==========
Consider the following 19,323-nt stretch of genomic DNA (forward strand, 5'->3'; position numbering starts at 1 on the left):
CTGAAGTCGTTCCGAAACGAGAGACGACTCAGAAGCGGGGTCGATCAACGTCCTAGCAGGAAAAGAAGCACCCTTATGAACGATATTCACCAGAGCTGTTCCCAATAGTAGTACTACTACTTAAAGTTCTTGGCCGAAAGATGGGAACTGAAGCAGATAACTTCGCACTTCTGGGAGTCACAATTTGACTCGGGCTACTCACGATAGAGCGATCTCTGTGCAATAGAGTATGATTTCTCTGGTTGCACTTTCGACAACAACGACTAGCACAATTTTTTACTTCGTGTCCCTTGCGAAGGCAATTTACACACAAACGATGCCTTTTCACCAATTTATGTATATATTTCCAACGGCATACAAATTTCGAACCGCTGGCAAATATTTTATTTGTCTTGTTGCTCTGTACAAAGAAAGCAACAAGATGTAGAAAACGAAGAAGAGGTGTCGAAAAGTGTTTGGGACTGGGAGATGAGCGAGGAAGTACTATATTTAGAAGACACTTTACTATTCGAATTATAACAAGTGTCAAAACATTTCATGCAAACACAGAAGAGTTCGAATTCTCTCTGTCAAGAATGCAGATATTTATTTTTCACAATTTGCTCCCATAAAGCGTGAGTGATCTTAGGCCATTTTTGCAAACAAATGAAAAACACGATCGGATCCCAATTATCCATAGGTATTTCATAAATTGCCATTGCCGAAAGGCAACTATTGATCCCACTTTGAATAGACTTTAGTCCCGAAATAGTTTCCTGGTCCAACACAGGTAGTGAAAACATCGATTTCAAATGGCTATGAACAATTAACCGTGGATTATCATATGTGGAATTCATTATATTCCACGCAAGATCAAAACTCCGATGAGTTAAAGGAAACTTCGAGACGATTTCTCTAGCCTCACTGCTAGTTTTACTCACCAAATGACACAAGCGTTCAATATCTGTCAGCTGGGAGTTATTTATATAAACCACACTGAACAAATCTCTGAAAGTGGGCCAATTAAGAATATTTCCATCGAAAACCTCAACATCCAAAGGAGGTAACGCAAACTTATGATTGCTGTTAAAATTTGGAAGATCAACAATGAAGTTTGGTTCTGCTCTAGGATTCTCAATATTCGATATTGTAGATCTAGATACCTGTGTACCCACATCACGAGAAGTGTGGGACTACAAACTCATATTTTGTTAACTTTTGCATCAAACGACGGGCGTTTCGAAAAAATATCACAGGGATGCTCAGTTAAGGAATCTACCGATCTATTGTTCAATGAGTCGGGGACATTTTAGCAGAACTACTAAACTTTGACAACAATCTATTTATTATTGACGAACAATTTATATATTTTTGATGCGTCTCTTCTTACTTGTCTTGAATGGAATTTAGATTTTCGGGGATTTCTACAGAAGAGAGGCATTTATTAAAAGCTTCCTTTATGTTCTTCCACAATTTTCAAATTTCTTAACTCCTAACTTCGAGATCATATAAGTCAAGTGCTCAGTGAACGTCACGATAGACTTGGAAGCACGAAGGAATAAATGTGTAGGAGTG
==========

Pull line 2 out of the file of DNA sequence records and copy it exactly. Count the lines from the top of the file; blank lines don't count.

CTGAAGTCGTTCCGAAACGAGAGACGACTCAGAAGCGGGGTCGATCAACGTCCTAGCAGGAAAAGAAGCACCCTTATGAACGATATTCACCAGAGCTGTTCCCAATAGTAGTACTACTACTTAAAGTTCTTGGCCGAAAGATGGGAACTGAAGCAGATAACTTCGCACTTCTGGGAGTCACAATTTGACTCGGGCTACTCACGATAGAGCGATCTCTGTGCAATAGAGTATGATTTCTCTGGTTGCACTTTCGACAACAACGACTAGCACAATTTTTTACTTCGTGTCCCTTGCGAAGGCAATTTACACACAAACGATGCCTTTTCACCAATTTATGTATATATTTCCAACGGCATACAAATTTCGAACCGCTGGCAAATATTTTATTTGTCTTGTTGCTCTGTACAAAGAAAGCAACAAGATGTAGAAAACGAAGAAGAGGTGTCGAAAAGTGTTTGGGACTGGGAGATGAGCGAGGAAGTACTATATTTAGAAGACACTTTACTATTCGAATTATAACAAGTGTCAAAACATTTCATGCAAACACAGAAGAGTTCGAATTCTCTCTGTCAAGAATGCAGATATTTATTTTTCACAATTTGCTCCCATAAAGCGTGAGTGATCTTAGGCCATTTTTGCAAACAAATGAAAAACACGATCGGATCCCAATTATCCATAGGTATTTCATAAATTGCCATTGCCGAAAGGCAACTATTGATCCCACTTTGAATAGACTTTAGTCCCGAAATAGTTTCCTGGTCCAACACAGGTAGTGAAAACATCGATTTCAAATGGCTATGAACAATTAACCGTGGATTATCATATGTGGAATTCATTATATTCCACGCAAGATCAAAACTCCGATGAGTTAAAGGAAACTTCGAGACGATTTCTCTAGCCTCACTGCTAGTTTTACTCACCAAATGACACAAGCGTTCAATATCTGTCAGCTGGGAGTTATTTATATAAACCACACTGAACAAATCTCTGAAAGTGGGCCAATTAAGAATATTTCCATCGAAAACCTCAACATCCAAAGGAGGTAACGCAAACTTATGATTGCTGTTAAAATTTGGAAGATCAACAATGAAGTTTGGTTCTGCTCTAGGATTCTCAATATTCGATATTGTAGATCTAGATACCTGTGTACCCACATCACGAGAAGTGTGGGACTACAAACTCATATTTTGTTAACTTTTGCATCAAACGACGGGCGTTTCGAAAAAATATCACAGGGATGCTCAGTTAAGGAATCTACCGATCTATTGTTCAATGAGTCGGGGACATTTTAGCAGAACTACTAAACTTTGACAACAATCTATTTATTATTGACGAACAATTTATATATTTTTGATGCGTCTCTTCTTACTTGTCTTGAATGGAATTTAGATTTTCGGGGATTTCTACAGAAGAGAGGCATTTATTAAAAGCTTCCTTTATGTTCTTCCACAATTTTCAAATTTCTTAACTCCTAACTTCGAGATCATATAAGTCAAGTGCTCAGTGAACGTCACGATAGACTTGGAAGCACGAAGGAATAAATGTGTAGGAGTG